GRACE workers carry banana plants from the farm to the original forest enclosure for planting (photo: GRACE).

About GRACE: Gorilla Rehabilitation and Conservation Education (GRACE) Center is the world’s only sanctuary for Grauer’s gorillas. The largest primate in the world, Grauer’s gorillas only live in war-torn eastern Democratic Republic of Congo. Their numbers have dropped by nearly 80% in the past 20 years due to heavy poaching. They are considered one of the 25 most endangered primates in the world with only 3,800 remaining. GRACE cares for 14 orphaned gorillas rescued from poachers and works to rehabilitate them so they can return to the wild. At GRACE the gorillas live in a single gorilla group that functions as a surrogate family and spend their days in 39 acres of forest. GRACE also partners with local communities on education and conservation initiatives to protect a critical population of wild gorillas living in Tayna Nature Reserve. For more about GRACE, visit: www.gracegorillas.org

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Born: 2006 (estimated) Rescued: 2006

Tumaini means “hope” in Kiswahili. Rescued from poachers near Goma in 2006, Tumaini was very young, between three and six months old, and in poor health. Tumaini is a peaceful and very social member of the group at GRACE, but can become protective of her food, especially her favorite – wild bananas. Tumaini seems to want to be the most dominant gorilla in her age group and likes to display often to show off. She is shorter than other gorillas her size, which may be a result of stunted growth from malnutrition experienced at an early age.


Born: 2010 (estimated) Rescued: 2011

Shamavu was carried around for weeks in a small backpack while his captors searched for a potential buyer. Once confiscated, he received medical attention in Virunga National Park and then was transferred by plane to GRACE. Shamavu is the youngest male in the group of 14 gorillas at GRACE. He’s full of restless energy with an inexhaustible eagerness to play. He and male Lubutu are best pals and they’re often seen wrestling and chasing each other up trees, around stumps and through their night quarters. Shamavu boasts thick dark hair and striking eyes. Watch Shamavu’s trip to GRACE.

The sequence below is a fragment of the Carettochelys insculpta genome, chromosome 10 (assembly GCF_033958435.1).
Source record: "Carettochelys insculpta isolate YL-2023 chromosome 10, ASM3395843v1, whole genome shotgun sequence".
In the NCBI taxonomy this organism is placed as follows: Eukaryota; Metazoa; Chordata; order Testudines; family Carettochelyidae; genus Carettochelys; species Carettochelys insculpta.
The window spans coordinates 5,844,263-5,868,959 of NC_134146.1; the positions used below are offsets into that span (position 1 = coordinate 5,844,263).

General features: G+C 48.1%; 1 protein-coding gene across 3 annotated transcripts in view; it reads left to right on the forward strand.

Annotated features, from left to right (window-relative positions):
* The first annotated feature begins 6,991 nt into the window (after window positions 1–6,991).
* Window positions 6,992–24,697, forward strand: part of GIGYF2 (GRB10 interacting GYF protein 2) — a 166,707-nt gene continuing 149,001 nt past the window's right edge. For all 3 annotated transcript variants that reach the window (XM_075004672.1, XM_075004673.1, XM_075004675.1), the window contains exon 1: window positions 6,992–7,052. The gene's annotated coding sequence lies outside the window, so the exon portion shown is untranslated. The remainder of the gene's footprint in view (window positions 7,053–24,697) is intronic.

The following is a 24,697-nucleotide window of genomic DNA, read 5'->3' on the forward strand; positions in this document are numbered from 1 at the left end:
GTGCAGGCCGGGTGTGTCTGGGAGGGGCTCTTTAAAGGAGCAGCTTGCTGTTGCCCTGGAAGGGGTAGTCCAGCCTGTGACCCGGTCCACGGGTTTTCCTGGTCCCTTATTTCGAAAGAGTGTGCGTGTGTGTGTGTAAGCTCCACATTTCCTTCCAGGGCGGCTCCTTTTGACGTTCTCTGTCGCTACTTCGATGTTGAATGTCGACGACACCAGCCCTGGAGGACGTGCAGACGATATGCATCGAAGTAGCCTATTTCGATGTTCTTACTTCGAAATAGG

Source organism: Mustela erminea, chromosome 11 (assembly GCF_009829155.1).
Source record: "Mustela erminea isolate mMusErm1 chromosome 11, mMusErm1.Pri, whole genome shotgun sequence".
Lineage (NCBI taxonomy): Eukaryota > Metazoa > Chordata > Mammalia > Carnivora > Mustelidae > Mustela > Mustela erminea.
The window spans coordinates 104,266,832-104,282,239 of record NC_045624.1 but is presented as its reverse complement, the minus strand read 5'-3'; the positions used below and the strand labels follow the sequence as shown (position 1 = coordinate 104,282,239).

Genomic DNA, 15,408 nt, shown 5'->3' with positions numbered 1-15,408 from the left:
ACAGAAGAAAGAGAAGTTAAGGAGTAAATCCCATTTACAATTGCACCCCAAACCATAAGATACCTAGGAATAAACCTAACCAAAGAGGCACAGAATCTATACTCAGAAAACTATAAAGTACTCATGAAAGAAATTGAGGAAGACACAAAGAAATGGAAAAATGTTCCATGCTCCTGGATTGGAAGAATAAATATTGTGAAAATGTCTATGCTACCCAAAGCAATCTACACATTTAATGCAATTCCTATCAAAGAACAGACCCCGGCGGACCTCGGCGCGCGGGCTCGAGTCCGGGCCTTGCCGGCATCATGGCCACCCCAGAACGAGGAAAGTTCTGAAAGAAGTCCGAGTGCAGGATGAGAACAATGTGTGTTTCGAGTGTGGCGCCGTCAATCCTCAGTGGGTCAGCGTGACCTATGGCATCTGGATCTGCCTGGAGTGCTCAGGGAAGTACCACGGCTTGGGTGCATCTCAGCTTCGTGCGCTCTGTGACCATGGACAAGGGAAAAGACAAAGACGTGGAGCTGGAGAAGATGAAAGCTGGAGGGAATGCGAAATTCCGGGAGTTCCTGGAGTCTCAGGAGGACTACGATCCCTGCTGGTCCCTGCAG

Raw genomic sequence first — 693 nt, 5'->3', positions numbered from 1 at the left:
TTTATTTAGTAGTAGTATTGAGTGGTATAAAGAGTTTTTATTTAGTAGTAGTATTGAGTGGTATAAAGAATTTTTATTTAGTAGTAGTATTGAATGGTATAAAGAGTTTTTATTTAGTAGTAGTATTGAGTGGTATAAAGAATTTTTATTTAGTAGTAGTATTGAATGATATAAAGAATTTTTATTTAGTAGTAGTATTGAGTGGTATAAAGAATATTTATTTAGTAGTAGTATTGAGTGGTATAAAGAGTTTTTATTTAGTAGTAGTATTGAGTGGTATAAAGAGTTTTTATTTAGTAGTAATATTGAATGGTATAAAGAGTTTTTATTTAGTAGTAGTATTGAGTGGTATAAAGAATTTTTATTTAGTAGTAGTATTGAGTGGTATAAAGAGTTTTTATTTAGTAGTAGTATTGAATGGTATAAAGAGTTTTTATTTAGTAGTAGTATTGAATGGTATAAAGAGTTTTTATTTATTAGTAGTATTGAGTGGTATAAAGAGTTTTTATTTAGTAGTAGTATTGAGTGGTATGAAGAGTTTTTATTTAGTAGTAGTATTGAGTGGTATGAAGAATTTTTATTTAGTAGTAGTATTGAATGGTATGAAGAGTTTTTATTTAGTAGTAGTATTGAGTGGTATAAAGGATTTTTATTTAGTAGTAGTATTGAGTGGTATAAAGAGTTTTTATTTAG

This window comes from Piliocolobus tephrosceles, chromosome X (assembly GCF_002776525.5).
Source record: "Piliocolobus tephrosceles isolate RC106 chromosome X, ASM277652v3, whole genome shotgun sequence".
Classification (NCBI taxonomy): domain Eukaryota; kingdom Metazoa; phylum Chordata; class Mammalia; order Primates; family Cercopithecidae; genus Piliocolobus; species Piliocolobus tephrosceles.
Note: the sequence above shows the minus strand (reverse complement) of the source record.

Born: 2002 (estimated) Rescued: 2005

Confiscated near Goma in eastern DR Congo, Serufuli was named after a North Kivu, DR Congo governor. She was between two and three years of age when she was rescued. Serufuli is a beautiful gorilla that is described by staff as kind. She is one of the quieter gorillas and rarely causes a stir, but she has close friendships with both of the highest-ranking females at GRACE — Pinga and Mapendo — and can influence who is seen as the dominant female by the group.


Born: 2003 (estimated) Rescued: 2005

From the moment Pinga was rescued from poachers, her rescuers knew that she was a gorilla destined to be in charge! Pinga has always been very “wild-like” in that she is not human-oriented — a promising quality that will make her a strong candidate for reintroduction. Pinga is the oldest female at GRACE and led the group for several years before male Kighoma came of age. She is still one of the highest-ranking females in the group, but now jockeys for the alpha female role with Mapendo. Pinga has been the loving surrogate mother to almost every orphan gorilla at GRACE.


Born: 2009 (estimated) Rescued: 2010

When Ndjingala was barely one year old, she was rescued from captors who were trying to sell her illegally. She was in bad shape when she was found. Her captors had tied her using a rope around her waist, which had worn deep cuts into her hips – plus she was sick. Fortunately, Ndjingala’s health slowly improved. Ndjingala loves to play and climb trees, and has a bit of a goofy side. She has started to be interested in mothering younger gorillas and often carries them around on her back.



Born: 2010 (estimated) Rescued: 2011

Muyisa was rescued in 2011 on the border of Rwanda and DR Congo. She was taken into Rwanda, and then due to insecurity could not return to her home in DR Congo for three years. During this time, she lived alone with only a human caregiver and she unfortunately suffered from stress and pulled out much of the hair on her head as a result. Remarkably, when Muyisa met the group at GRACE, the gorillas physically embraced her and she integrated seamlessly into the group. Today, she is a confident young female who loves playing with gorillas her age.